Because it is so rare, doctors are not going to assume that a person has mesothelioma. They may never have encountered the disease before, and there are other much more likely causes for the symptoms people show at first.
However, if a person tells their doctor that they may have been exposed to asbestos, this will help the doctor make a more informed decision.
Doctors can then order imaging tests, like a chest X-ray or PT/CAT scan, to see if there is evidence of effusion or tumors. This way, they can rule out mesothelioma or gather the evidence they need for further testing.
While all Americans can potentially suffer from asbestos exposure, certain groups have greater cause for concern.
- Those who work or worked in high-risk occupations, or had family members employed in these jobs.
- Those who serve or served in any branch of the military. Veterans with mesothelioma make up roughly 1 of every 3 new cases in America.
People in these groups need to discuss their work experience with their doctor. If the doctor is not receptive, patients should feel encouraged to seek a second opinion, preferably from a cancer specialist.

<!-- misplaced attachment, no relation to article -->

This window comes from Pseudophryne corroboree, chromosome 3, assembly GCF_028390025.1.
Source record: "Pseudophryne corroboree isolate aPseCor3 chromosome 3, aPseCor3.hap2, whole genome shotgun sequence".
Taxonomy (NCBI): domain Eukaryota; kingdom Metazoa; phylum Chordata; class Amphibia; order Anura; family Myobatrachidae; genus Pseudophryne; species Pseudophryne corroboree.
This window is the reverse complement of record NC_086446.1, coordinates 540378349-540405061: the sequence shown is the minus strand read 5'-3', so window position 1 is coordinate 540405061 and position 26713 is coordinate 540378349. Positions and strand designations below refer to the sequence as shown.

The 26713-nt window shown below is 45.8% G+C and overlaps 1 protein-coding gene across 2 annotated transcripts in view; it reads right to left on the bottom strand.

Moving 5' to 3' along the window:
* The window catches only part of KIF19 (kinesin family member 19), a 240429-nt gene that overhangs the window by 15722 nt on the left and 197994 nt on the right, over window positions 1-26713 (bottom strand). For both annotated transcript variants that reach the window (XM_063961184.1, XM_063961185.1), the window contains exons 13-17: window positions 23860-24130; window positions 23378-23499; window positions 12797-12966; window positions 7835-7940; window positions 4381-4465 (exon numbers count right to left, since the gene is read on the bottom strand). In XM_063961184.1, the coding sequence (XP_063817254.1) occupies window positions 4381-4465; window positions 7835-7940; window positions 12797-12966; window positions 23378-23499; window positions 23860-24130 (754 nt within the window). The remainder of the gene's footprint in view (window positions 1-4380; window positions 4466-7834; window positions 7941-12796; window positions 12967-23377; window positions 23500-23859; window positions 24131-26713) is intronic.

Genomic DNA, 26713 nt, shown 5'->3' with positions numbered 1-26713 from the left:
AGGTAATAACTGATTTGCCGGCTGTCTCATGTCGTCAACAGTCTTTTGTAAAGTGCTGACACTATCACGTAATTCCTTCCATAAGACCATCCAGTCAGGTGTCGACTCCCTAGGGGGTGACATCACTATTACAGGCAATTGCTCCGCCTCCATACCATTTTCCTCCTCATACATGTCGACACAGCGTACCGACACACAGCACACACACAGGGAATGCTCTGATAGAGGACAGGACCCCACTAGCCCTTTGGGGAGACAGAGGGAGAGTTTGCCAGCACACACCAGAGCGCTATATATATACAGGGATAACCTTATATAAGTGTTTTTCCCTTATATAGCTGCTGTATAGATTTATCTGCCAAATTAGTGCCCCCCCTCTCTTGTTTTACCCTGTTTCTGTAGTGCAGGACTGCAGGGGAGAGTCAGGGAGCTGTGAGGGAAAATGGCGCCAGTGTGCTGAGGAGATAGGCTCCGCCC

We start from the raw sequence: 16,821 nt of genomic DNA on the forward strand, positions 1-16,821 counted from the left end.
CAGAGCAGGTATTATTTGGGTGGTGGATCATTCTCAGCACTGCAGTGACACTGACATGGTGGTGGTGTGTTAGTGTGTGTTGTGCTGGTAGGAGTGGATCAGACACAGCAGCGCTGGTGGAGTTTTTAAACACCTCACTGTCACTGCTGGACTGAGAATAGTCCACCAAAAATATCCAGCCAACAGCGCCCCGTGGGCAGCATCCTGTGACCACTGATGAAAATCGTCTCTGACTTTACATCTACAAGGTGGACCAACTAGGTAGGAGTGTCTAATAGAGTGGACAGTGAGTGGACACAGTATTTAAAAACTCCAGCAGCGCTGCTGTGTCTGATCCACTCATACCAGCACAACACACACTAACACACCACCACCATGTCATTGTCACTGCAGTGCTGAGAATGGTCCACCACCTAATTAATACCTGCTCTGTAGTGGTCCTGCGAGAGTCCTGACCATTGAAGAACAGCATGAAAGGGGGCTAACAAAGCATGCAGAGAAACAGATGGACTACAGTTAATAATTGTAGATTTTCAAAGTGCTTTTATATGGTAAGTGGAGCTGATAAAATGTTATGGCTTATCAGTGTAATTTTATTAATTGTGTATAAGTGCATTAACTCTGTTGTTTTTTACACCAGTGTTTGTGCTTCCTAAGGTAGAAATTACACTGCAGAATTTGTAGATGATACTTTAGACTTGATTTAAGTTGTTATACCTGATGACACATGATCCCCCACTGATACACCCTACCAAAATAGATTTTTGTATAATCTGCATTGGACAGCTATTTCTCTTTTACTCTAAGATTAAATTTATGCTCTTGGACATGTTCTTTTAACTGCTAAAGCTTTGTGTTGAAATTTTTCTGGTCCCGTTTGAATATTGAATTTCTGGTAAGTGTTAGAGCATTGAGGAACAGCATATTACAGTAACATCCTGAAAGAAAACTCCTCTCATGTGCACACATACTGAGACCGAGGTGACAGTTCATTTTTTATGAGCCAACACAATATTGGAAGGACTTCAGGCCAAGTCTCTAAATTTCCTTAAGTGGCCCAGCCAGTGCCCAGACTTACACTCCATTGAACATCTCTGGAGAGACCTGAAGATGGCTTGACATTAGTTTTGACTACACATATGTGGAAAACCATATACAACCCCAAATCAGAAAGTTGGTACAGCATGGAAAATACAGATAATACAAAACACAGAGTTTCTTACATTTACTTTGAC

Help Is Available for Mesothelioma Patients
Because so many veterans have been affected by asbestos-related diseases like mesothelioma, the Department of Veterans Affairs (VA) makes multiple forms of compensation available.
Eligible veterans can apply for VA Benefits, which include health care, Aid & Assistance, and compensation to help the veteran and their dependents move forward.
Although veterans make up a large segment of those who suffer from mesothelioma, others who worked in high-risk occupations continue to get sick as well.
Family members exposed to “take-home” asbestos, which working family members unknowingly brought home from the factory or job site, are also in danger.
If you or someone you love has developed mesothelioma, you may be entitled to compensation.
These funds can help pay for:
- Medical bills associated with fighting cancer
- Lost wages
- Other expenses
Call us today for a free legal case review.